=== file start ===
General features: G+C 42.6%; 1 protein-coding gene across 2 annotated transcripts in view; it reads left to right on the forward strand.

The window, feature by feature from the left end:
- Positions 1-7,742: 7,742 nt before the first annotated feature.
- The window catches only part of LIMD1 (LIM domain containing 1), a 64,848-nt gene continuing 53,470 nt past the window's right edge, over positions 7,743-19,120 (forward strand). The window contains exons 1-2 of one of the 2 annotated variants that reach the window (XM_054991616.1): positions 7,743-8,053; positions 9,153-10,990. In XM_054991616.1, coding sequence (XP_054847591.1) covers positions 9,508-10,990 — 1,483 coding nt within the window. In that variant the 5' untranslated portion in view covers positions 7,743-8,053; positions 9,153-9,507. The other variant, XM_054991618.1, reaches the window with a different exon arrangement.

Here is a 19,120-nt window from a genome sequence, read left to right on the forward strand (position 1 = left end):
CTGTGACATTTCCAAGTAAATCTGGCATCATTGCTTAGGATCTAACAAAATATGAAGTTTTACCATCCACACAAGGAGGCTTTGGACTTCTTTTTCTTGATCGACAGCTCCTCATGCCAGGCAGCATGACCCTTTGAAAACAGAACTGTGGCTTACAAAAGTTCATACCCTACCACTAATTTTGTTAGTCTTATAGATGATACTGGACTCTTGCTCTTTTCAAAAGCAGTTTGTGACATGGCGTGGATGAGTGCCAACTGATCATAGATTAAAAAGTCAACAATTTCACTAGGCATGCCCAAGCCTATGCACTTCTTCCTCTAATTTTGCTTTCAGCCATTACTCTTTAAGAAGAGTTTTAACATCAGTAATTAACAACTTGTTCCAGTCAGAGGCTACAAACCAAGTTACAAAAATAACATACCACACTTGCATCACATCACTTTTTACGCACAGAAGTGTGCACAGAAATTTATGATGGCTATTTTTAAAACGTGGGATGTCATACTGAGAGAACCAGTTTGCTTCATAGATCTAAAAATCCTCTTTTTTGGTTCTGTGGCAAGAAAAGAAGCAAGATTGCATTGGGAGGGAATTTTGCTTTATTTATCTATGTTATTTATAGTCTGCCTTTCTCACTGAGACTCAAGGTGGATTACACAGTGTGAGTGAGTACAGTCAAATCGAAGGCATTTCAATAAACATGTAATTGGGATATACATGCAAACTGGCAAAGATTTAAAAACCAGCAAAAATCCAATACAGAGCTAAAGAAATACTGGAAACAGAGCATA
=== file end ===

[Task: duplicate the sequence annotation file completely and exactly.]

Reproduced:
General features: G+C 42.6%; 1 protein-coding gene across 2 annotated transcripts in view; it reads left to right on the forward strand.

The window, feature by feature from the left end:
- Positions 1-7,742: 7,742 nt before the first annotated feature.
- The window catches only part of LIMD1 (LIM domain containing 1), a 64,848-nt gene continuing 53,470 nt past the window's right edge, over positions 7,743-19,120 (forward strand). The window contains exons 1-2 of one of the 2 annotated variants that reach the window (XM_054991616.1): positions 7,743-8,053; positions 9,153-10,990. In XM_054991616.1, coding sequence (XP_054847591.1) covers positions 9,508-10,990 — 1,483 coding nt within the window. In that variant the 5' untranslated portion in view covers positions 7,743-8,053; positions 9,153-9,507. The other variant, XM_054991618.1, reaches the window with a different exon arrangement.

Here is a 19,120-nt window from a genome sequence, read left to right on the forward strand (position 1 = left end):
CTGTGACATTTCCAAGTAAATCTGGCATCATTGCTTAGGATCTAACAAAATATGAAGTTTTACCATCCACACAAGGAGGCTTTGGACTTCTTTTTCTTGATCGACAGCTCCTCATGCCAGGCAGCATGACCCTTTGAAAACAGAACTGTGGCTTACAAAAGTTCATACCCTACCACTAATTTTGTTAGTCTTATAGATGATACTGGACTCTTGCTCTTTTCAAAAGCAGTTTGTGACATGGCGTGGATGAGTGCCAACTGATCATAGATTAAAAAGTCAACAATTTCACTAGGCATGCCCAAGCCTATGCACTTCTTCCTCTAATTTTGCTTTCAGCCATTACTCTTTAAGAAGAGTTTTAACATCAGTAATTAACAACTTGTTCCAGTCAGAGGCTACAAACCAAGTTACAAAAATAACATACCACACTTGCATCACATCACTTTTTACGCACAGAAGTGTGCACAGAAATTTATGATGGCTATTTTTAAAACGTGGGATGTCATACTGAGAGAACCAGTTTGCTTCATAGATCTAAAAATCCTCTTTTTTGGTTCTGTGGCAAGAAAAGAAGCAAGATTGCATTGGGAGGGAATTTTGCTTTATTTATCTATGTTATTTATAGTCTGCCTTTCTCACTGAGACTCAAGGTGGATTACACAGTGTGAGTGAGTACAGTCAAATCGAAGGCATTTCAATAAACATGTAATTGGGATATACATGCAAACTGGCAAAGATTTAAAAACCAGCAAAAATCCAATACAGAGCTAAAGAAATACTGGAAACAGAGCATA